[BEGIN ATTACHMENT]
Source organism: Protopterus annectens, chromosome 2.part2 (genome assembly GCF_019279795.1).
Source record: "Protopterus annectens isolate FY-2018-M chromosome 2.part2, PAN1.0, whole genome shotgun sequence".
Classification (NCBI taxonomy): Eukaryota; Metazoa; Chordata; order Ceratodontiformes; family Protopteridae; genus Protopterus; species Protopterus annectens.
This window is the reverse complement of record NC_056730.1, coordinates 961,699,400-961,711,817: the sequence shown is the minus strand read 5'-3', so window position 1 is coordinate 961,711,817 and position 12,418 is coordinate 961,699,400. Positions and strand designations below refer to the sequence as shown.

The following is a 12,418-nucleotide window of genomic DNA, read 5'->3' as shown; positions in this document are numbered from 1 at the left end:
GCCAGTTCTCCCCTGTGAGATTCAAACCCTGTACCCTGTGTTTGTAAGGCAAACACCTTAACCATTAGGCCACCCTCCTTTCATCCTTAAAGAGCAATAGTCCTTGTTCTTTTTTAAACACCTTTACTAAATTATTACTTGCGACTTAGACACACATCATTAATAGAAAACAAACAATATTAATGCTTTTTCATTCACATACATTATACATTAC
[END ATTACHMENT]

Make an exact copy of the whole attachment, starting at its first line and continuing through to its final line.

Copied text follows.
Source organism: Protopterus annectens, chromosome 2.part2 (genome assembly GCF_019279795.1).
Source record: "Protopterus annectens isolate FY-2018-M chromosome 2.part2, PAN1.0, whole genome shotgun sequence".
Classification (NCBI taxonomy): Eukaryota; Metazoa; Chordata; order Ceratodontiformes; family Protopteridae; genus Protopterus; species Protopterus annectens.
This window is the reverse complement of record NC_056730.1, coordinates 961,699,400-961,711,817: the sequence shown is the minus strand read 5'-3', so window position 1 is coordinate 961,711,817 and position 12,418 is coordinate 961,699,400. Positions and strand designations below refer to the sequence as shown.

The following is a 12,418-nucleotide window of genomic DNA, read 5'->3' as shown; positions in this document are numbered from 1 at the left end:
GCCAGTTCTCCCCTGTGAGATTCAAACCCTGTACCCTGTGTTTGTAAGGCAAACACCTTAACCATTAGGCCACCCTCCTTTCATCCTTAAAGAGCAATAGTCCTTGTTCTTTTTTAAACACCTTTACTAAATTATTACTTGCGACTTAGACACACATCATTAATAGAAAACAAACAATATTAATGCTTTTTCATTCACATACATTATACATTAC